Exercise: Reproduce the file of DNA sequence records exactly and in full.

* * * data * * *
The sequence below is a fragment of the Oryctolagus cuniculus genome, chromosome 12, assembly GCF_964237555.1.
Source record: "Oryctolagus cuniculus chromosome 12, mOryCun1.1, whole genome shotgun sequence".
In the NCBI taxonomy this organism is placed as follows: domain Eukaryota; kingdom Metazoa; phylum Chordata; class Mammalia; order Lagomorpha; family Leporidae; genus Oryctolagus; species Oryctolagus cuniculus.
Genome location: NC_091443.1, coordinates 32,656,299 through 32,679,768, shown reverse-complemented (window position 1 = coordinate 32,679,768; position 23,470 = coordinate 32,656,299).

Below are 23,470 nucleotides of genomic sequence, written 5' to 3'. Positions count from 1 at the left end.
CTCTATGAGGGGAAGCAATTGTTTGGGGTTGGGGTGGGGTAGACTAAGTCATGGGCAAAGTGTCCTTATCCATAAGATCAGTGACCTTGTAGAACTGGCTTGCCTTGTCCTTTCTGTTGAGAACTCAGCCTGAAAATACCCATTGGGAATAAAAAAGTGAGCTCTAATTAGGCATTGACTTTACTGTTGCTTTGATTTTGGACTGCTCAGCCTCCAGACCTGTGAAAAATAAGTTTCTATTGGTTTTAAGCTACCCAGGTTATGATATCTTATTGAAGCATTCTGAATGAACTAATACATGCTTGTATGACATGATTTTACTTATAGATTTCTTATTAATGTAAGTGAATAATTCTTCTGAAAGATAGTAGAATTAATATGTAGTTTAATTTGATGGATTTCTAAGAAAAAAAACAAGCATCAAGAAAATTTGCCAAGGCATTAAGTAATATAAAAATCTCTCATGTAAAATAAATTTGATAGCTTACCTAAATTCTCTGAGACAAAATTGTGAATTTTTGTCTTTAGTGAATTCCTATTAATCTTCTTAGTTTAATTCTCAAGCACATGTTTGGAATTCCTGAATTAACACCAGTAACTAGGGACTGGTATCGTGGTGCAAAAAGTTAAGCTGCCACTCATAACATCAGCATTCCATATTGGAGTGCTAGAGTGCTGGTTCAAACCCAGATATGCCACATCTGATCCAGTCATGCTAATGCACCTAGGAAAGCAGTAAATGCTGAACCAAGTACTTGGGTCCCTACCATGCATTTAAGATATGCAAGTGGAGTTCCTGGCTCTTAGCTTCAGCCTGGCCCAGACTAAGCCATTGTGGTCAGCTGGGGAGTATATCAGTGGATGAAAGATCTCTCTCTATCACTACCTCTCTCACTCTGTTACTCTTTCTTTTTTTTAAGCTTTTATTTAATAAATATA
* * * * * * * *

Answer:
The sequence below is a fragment of the Oryctolagus cuniculus genome, chromosome 12, assembly GCF_964237555.1.
Source record: "Oryctolagus cuniculus chromosome 12, mOryCun1.1, whole genome shotgun sequence".
In the NCBI taxonomy this organism is placed as follows: domain Eukaryota; kingdom Metazoa; phylum Chordata; class Mammalia; order Lagomorpha; family Leporidae; genus Oryctolagus; species Oryctolagus cuniculus.
Genome location: NC_091443.1, coordinates 32,656,299 through 32,679,768, shown reverse-complemented (window position 1 = coordinate 32,679,768; position 23,470 = coordinate 32,656,299).

Below are 23,470 nucleotides of genomic sequence, written 5' to 3'. Positions count from 1 at the left end.
CTCTATGAGGGGAAGCAATTGTTTGGGGTTGGGGTGGGGTAGACTAAGTCATGGGCAAAGTGTCCTTATCCATAAGATCAGTGACCTTGTAGAACTGGCTTGCCTTGTCCTTTCTGTTGAGAACTCAGCCTGAAAATACCCATTGGGAATAAAAAAGTGAGCTCTAATTAGGCATTGACTTTACTGTTGCTTTGATTTTGGACTGCTCAGCCTCCAGACCTGTGAAAAATAAGTTTCTATTGGTTTTAAGCTACCCAGGTTATGATATCTTATTGAAGCATTCTGAATGAACTAATACATGCTTGTATGACATGATTTTACTTATAGATTTCTTATTAATGTAAGTGAATAATTCTTCTGAAAGATAGTAGAATTAATATGTAGTTTAATTTGATGGATTTCTAAGAAAAAAAACAAGCATCAAGAAAATTTGCCAAGGCATTAAGTAATATAAAAATCTCTCATGTAAAATAAATTTGATAGCTTACCTAAATTCTCTGAGACAAAATTGTGAATTTTTGTCTTTAGTGAATTCCTATTAATCTTCTTAGTTTAATTCTCAAGCACATGTTTGGAATTCCTGAATTAACACCAGTAACTAGGGACTGGTATCGTGGTGCAAAAAGTTAAGCTGCCACTCATAACATCAGCATTCCATATTGGAGTGCTAGAGTGCTGGTTCAAACCCAGATATGCCACATCTGATCCAGTCATGCTAATGCACCTAGGAAAGCAGTAAATGCTGAACCAAGTACTTGGGTCCCTACCATGCATTTAAGATATGCAAGTGGAGTTCCTGGCTCTTAGCTTCAGCCTGGCCCAGACTAAGCCATTGTGGTCAGCTGGGGAGTATATCAGTGGATGAAAGATCTCTCTCTATCACTACCTCTCTCACTCTGTTACTCTTTCTTTTTTTTAAGCTTTTATTTAATAAATATA